Maybe the boat doesn’t appear anywhere on your hiking gear list, but it should. Turns out that some of the best spots to get to on foot require paddling. Consider the rugged coastline of Maine, or the many wonders off the Grand Canyon of the Colorado, the wave-worn northern shore of Lake Superior, or hot springs along the Rio Grande. All of them are best approached and appreciated by boat. Most are inaccessible any other way, or involve an epic effort overland. Dabble in eight of North America’s best here, and the next time you load up the backpack … throw in a boat.
Sand Island, Wisconsin
The Apostle Islands National Lakeshore is packed with kayak destinations that connect to trails, lighthouses, quarries and sweet beaches on 21 islands. Sand Island is one of the most accessible: an easy, one-hour paddle from Little Sand Bay boat launch (visitor center open in summer) on the northern end of Bayfield Peninsula. Once across, check out the amazing sandstone sea caves along the island’s eastern coast. Park the boat and hike to the Sand Island Lighthouse where you’ll also find picturesque beaches to enjoy. Indulge for a day, or make an overnight of it at several established campsites. Sand Island is just off the radar enough to tamp down the tourist numbers. There is plenty more to do in the Apostles, and in the bucolic Lake Superior country of northern Wisconsin, but kick it off with Sand Island. More information at nps.gov/apis and trek-trail.com.
Thacher Island, Massachusetts
More of an urban outing, Thacher Island provides relief from the hustle-bustle of greater Boston. Rent a boat, sign up for a guided tour, or put your own kayak in the water at the boat launch in Rockport, Mass. A short, 2.5-mile paddle gets you to the island, where you can tour the twin lighthouses, get a unique perspective on the city of Boston and Massachusetts coastline, or wander and birdwatch in the National Wildlife Refuge, free from big city hassle. Camping is also available on the island, if you want to settle the pace on an overnight. Contact the North Shore Kayak Outdoor Center in Rockport (northshorekayak.com) for all the options.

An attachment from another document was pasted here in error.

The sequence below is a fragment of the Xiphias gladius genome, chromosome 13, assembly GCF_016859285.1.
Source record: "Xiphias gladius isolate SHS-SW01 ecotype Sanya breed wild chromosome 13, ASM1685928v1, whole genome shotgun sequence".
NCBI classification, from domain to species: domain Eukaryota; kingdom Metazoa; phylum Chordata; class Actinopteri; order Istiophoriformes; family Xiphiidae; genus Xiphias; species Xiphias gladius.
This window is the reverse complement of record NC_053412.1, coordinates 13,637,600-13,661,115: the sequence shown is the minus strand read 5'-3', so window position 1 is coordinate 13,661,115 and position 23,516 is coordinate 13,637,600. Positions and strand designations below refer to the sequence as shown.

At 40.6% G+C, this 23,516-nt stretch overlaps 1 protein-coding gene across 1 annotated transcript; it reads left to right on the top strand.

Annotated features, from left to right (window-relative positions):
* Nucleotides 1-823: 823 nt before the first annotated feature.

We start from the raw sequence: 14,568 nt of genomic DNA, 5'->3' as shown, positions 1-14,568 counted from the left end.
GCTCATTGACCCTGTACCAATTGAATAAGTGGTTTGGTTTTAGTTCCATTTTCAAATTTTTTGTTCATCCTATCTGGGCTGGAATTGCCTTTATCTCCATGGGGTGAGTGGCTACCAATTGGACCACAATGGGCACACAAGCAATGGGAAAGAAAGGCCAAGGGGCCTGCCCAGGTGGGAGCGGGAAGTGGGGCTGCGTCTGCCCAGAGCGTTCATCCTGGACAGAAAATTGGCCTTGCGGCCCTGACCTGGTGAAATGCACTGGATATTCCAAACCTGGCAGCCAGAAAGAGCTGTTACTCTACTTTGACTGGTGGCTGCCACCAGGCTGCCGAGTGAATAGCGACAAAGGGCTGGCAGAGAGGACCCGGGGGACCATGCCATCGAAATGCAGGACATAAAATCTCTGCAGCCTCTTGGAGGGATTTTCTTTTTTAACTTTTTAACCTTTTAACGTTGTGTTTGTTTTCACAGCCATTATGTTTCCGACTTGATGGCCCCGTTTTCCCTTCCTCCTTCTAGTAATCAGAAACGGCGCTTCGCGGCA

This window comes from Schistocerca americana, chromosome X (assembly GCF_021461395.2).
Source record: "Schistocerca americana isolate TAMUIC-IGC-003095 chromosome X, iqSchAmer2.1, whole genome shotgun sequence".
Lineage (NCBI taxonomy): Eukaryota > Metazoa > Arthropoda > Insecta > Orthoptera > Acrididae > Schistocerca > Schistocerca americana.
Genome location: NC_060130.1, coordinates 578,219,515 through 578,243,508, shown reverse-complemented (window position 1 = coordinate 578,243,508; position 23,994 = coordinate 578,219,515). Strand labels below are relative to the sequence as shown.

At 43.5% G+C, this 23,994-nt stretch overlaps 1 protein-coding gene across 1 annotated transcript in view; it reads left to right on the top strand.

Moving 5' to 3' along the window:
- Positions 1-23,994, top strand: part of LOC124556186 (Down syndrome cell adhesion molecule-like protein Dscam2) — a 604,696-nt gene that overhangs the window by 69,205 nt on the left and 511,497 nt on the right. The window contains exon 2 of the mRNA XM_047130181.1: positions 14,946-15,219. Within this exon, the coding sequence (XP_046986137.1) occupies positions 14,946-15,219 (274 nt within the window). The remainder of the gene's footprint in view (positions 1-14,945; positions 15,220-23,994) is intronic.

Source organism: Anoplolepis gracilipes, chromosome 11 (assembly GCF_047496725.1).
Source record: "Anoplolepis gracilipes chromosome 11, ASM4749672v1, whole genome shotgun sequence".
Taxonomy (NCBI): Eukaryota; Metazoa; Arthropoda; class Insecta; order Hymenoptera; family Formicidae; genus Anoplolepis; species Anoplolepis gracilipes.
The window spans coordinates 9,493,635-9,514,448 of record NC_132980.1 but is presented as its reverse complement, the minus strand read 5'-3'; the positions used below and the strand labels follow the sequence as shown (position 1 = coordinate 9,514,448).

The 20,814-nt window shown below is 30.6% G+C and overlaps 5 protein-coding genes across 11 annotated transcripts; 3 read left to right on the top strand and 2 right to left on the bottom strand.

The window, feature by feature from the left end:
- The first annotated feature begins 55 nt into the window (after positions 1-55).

Hole In The Rock, Montana
Get your Lewis & Clark on by canoeing the Wild and Scenic Missouri River in central Montana. Take two to three days from Coal Banks Landing to Judith Crossing, camp in some of the same sites the Corps used in 1805, and experience scenery little changed by the centuries. One of the most remarkable landmarks is Hole in the Rock, a short hike from the right bank, about 22 miles downstream of the put-in at Coal Banks. Scramble to the exposed fin of rock, walk it if you dare, and take in the wide views over the Big Sky state. Many other scenic spots come your way, including the White Cliffs section, also worth a side excursion. Go for an overnight or a week, start as far upstream as historic Fort Benton, Mont., and go as far down as Highway 191, just upstream of Fort Peck Reservoir, for the entire Wild and Scenic experience. Check it all out, from shuttles to guided trips, at Missouri River Outfitters.
Honaker Trail, Utah
Deep in the desert landscape of southern Utah, the San Juan River scribes its remarkable course through layers of ancient rock. Along the 56-mile section between Mexican Hat and Clay Hills Crossing, and just below the spectacular Goosenecks, it’s well worth spending a half-day hiking to the rim on river-right along the old Honaker Trail (roughly 16 river miles downstream of Mexican Hat). Built by miners in the late 1800s, the trail ascends a seemingly impassible set of cliffs on surprisingly well-graded switchbacks to reach the rim of the canyon and some sweeping views back over the Goosenecks and Monument Valley. The miners never struck it rich here, but the hike they built is truly a treasure. Find out about permits, river flows, shuttle services and more at the BLM office in Monticello, Utah (435/587-1544)
Perdido Key, Florida